Full text: The reconstruction of agriculture in the Soviet Union

By 1927 this proportion had sharply changed in 
favor of the predominance of the small and middle 
peasant holdings. To the share of the large kulak 
holdings fell about 6 per cent of the sown area, 8 per 
cent of the gross production, and 20 per cent of the 
commercial grain crop. The rest of the agricultural 
production was in the hands of the small and middle 
producers, of the poor and middle peasantry. 
The elimination of the landowners, the decided cur- 
tailment of kulak production, the predominance of 
petty individual holdings in the production of grain— 
these were the results of the first years of the revolu- 
tion. This scattered agricultural production the Soviet 
Government has now definitely turned onto the path of 
socialist large-scale production, and in 1930 we have 
in the sector of large-scale socialist grain farms (state 
and collective farms) about 30 per cent of the sown 
area, 30 per cent of the gross yield, and 62 per cent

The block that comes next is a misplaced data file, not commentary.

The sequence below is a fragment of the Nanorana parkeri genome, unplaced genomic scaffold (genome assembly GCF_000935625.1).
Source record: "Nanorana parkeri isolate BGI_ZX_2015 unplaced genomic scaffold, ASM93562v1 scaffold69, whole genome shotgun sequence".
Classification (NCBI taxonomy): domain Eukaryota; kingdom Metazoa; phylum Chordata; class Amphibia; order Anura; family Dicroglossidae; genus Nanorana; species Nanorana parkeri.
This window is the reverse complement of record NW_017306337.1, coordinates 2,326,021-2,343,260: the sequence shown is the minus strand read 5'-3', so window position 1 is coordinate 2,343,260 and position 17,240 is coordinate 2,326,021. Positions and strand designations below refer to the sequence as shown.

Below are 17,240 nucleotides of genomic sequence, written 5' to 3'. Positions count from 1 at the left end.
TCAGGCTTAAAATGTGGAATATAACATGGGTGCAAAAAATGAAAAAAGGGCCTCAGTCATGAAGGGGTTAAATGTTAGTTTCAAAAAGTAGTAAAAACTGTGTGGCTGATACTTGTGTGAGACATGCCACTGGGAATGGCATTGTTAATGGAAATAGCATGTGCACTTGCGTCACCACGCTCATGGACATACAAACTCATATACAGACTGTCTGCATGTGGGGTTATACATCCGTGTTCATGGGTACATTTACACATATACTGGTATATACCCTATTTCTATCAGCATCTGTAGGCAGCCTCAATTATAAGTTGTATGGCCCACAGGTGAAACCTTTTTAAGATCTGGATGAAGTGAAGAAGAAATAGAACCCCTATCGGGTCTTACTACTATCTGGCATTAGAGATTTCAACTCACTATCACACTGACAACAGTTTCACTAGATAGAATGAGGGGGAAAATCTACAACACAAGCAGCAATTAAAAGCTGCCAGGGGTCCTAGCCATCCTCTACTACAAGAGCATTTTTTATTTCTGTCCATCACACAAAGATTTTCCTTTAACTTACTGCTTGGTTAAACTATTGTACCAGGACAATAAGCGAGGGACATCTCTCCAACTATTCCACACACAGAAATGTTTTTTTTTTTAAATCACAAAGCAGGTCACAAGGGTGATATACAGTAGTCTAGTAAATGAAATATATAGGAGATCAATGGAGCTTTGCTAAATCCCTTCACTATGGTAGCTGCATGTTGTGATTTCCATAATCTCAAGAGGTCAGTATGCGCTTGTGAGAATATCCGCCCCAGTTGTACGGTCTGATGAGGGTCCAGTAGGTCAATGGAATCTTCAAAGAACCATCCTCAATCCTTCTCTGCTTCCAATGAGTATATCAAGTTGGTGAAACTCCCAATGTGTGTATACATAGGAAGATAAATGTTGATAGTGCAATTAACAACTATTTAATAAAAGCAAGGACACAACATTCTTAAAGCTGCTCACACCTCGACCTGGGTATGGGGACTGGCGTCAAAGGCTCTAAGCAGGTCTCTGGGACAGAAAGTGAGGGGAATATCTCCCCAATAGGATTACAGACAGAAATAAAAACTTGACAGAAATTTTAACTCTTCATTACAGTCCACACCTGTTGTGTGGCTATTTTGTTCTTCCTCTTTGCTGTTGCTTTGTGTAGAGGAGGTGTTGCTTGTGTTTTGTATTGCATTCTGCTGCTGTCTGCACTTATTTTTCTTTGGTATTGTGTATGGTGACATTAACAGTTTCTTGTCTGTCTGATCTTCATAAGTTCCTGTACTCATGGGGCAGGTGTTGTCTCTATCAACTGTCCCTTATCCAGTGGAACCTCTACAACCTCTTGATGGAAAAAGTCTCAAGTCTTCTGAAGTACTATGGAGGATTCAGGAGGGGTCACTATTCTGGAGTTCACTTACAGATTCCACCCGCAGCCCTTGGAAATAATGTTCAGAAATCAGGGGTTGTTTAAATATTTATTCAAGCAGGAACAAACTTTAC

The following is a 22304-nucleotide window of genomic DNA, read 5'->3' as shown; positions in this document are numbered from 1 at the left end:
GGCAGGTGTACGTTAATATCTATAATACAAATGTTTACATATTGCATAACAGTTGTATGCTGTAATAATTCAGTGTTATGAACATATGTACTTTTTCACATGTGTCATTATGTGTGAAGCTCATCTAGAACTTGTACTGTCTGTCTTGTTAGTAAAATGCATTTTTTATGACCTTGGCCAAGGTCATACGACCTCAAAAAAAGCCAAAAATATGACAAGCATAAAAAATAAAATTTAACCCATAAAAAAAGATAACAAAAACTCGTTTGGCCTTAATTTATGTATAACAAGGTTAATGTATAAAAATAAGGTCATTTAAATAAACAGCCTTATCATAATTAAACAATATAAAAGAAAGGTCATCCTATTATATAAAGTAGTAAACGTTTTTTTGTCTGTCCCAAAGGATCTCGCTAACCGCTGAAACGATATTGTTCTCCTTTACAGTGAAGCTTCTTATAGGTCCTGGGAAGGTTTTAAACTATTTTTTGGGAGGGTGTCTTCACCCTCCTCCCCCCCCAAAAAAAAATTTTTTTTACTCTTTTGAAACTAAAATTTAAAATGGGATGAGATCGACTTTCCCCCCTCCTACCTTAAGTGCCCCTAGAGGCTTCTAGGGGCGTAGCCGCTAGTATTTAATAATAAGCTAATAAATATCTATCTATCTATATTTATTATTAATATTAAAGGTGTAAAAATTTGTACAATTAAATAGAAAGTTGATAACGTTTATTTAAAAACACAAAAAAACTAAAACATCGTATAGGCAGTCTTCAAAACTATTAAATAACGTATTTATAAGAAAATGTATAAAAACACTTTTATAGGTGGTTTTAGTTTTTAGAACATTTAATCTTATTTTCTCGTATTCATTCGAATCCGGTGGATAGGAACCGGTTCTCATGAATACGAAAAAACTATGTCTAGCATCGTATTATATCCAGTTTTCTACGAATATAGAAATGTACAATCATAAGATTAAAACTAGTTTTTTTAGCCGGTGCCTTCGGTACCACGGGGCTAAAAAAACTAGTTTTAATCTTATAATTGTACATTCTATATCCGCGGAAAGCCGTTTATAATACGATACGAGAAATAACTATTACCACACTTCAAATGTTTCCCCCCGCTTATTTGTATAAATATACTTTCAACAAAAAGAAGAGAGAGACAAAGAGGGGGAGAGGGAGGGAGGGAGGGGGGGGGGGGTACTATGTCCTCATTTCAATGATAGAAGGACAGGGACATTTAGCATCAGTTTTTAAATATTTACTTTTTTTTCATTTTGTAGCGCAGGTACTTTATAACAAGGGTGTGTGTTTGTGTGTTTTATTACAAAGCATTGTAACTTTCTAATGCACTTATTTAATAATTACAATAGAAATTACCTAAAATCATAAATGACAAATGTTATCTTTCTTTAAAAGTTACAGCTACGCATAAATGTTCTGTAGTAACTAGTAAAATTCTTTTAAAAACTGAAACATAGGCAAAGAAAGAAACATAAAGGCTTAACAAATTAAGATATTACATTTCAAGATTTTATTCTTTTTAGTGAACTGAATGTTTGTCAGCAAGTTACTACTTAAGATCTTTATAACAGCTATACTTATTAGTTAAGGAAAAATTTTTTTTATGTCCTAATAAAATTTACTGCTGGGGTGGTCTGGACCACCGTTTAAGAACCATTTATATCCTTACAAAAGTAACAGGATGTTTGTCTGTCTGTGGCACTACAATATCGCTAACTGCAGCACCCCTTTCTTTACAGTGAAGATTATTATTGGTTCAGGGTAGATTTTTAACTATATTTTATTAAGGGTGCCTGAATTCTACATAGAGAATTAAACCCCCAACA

of the commercial grain crop, exclusive of local village 
At the same time, during the first years of the revolu- 
tion there took place an uninterrupted growth in the 
number of peasant holdings. Their number showed an 
annual increase of 500,000 holdings, 2 to 3 per cent, 
on the average. The present year is characterized by 
a definite curtailment of the number of small holdings 
and by the replacing of 5,778,000 peasant holdings by 
B2,276 voluntarily organized collective farms. 
The collectivization of the small and middle peasant 
holdings has already, in the first stages of its develop- 
ment, shown the enormous advantages of large-scale 
socialist farming. Small producers who have joined 
the collective farms have been able already in the first 
year of the existence of these farms to lay the founda- 
tion for large-scale farming; they have been able to 

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